On Friday, the day before the big game, we were lucky enough to take a day trip to Croke Park with CAPA. Croke Park is a massive stadium that has the capacity to fit 82,300 people; in fact, on Saturday for the championship game there was not an empty seat in the stadium. The championship game is historically always played in at Croke Park in Dublin, so it was super exciting for team Dublin to have both their men's and women's team in the championship game.  The tour we received from Keele, a club football player, was incredible. We began the tour with a short film created by the Gaelic Athletics Association (GAA) which introduced the game and honestly gave me chills! The video really emphasized the pride and passion that both the players and the fans have for their sport and their county. Once we got the rundown on the sport we were taken on a tour of the stadium; from the locker rooms, the massive field, to the Hogan Stand (where we sat during the women's match). Our tour guide, Keele was full of information about the sport and answered the many questions that our group had. He then even allowed us to try out both Gaelic Football and Hurling (another spot played at Croke) in a game area which was a great way to finish up the tour.  

Photo right outside Dublin's Croke Park It is inspiring to think about all the history and memories that have been made in this stadium.

The day after the tour I could feel the city’s excitement for the big match up between Kerry and Dublin for the men’s championship match. There is a big rivalry between these two teams due to their successes in the past. A large reason why this specific championship was so highly anticipated was due to the fact that Dublin could make history and become the first team to win the Sam Maguire Cup for the 5th consecutive year. Even though Kerry has won many more championship games, they have never won more than 4 consecutive, so Dublin was really hoping for a win against their biggest opponent. A bunch of the CAPA students and I were able to find local pub to watch the game with some locals which was very exciting! There were a lot of cheers of excitement and bursts of aggression during the 70 minute game, but in the end… Dublin won and the pubs, stadium and streets erupted in cheers!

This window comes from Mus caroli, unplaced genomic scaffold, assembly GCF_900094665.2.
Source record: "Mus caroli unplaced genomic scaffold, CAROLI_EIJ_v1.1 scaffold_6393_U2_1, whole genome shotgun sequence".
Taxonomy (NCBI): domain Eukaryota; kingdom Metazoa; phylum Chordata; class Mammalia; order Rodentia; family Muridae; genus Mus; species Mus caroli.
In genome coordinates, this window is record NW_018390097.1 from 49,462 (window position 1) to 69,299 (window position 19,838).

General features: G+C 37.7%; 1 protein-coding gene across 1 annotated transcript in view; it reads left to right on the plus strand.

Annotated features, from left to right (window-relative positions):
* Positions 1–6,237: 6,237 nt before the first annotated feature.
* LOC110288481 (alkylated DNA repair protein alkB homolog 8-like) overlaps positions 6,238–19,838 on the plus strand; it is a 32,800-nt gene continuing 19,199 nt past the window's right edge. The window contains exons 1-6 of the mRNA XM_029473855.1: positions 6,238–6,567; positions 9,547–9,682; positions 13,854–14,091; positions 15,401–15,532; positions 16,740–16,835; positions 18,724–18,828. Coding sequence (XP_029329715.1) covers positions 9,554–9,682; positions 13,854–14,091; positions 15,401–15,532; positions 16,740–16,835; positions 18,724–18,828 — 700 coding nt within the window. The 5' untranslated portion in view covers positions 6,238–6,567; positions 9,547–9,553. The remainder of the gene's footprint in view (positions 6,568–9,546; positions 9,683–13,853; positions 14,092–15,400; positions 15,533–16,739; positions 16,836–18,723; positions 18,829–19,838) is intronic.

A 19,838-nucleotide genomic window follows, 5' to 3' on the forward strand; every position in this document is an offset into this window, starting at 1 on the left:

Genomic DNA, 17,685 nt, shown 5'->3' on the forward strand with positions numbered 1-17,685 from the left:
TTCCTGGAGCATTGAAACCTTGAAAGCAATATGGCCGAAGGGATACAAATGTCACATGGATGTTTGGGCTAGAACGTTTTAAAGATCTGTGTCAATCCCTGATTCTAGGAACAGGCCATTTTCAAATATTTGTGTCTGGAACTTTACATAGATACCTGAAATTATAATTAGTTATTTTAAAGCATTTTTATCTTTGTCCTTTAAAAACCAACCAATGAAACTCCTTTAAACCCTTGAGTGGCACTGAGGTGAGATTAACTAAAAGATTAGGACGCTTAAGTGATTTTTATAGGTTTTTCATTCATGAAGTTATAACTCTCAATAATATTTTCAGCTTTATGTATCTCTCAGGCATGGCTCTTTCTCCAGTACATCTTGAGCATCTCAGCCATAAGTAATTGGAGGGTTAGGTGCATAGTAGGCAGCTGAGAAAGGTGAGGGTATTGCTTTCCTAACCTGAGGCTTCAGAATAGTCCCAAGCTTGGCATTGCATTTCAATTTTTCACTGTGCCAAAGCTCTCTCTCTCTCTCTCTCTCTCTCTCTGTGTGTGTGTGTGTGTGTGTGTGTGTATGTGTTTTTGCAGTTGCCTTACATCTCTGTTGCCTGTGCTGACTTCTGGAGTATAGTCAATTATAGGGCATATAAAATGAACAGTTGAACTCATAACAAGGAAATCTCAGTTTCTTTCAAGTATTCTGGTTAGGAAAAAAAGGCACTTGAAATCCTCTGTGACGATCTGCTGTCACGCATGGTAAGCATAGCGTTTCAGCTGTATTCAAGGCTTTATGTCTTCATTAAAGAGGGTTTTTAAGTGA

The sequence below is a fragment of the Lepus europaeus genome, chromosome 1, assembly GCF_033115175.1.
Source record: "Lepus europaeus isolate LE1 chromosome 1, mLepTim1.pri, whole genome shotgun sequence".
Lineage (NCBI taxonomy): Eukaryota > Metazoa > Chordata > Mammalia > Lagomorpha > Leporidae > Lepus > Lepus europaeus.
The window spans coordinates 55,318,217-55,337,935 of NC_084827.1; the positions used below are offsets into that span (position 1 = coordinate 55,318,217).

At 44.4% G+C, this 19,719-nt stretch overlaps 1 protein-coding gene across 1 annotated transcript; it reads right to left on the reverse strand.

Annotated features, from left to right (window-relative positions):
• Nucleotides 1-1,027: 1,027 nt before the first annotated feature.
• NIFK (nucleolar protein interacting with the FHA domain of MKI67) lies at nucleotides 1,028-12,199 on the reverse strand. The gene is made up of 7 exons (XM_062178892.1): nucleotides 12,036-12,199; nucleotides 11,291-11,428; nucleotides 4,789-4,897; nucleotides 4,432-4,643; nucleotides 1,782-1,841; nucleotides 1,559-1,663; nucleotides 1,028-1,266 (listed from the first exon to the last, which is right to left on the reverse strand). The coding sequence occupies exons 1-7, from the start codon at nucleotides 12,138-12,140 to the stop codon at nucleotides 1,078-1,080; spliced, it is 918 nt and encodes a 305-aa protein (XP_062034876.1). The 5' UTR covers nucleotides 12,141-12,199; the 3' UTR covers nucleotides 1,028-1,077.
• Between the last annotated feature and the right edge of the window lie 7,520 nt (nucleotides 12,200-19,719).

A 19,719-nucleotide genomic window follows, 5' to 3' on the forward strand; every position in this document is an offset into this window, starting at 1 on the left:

The insider of the locker room at Croke ParkKeele, our tour guide, took us into one of the locker rooms set up with all the team jerseys!

The next day the women's team of Galway and Dublin played at Croke and I actually was able to purchase tickets and attend the game. It was incredible to witness the game in person and feel the excitement of over 56,000 fans. During halftime it was announced that history had been made again with a record number of fans at the women's match (up 5,000 from last year's championship)! The crowd went crazy when they realized that a new record had been made, which reiterated to me the love that Ireland has for this sport, no matter what teams or gender is playing. In the end, Dublin ended up snagging the women’s championship title as well and swept the Championships! 

CAPA Students Decked out in Dubliners Gear to Support their Local teamWe were decked out in blue to support Dublin!

In closing, I would like to thank CAPA for the wonderful experience it gave us. The tour of Croke Park not only enlightened our group on the history and logistics of the sport, but it also increased our hype level for the game. Many of us walked into that Stadium as bandwagon fans and left as true fans. Go Dubs!

Inspiring Sign outside of Croke ParkThis made us all feel super welcome, not only in Croke Park, but in Dublin too!

Thanks, Ellie!

Ellie LaFountain


Ellie LaFountain is an official CAPA blogger for fall 2019, sharing her story in frequent posts on CAPA World. A Media & Communications major at Ursinus College, she is studying abroad in Dublin this semester.

Ellie's journey continues all semester so stay tuned.

Learn More about the CAPA Dublin Program

Topics: Dublin, Ireland, Local Culture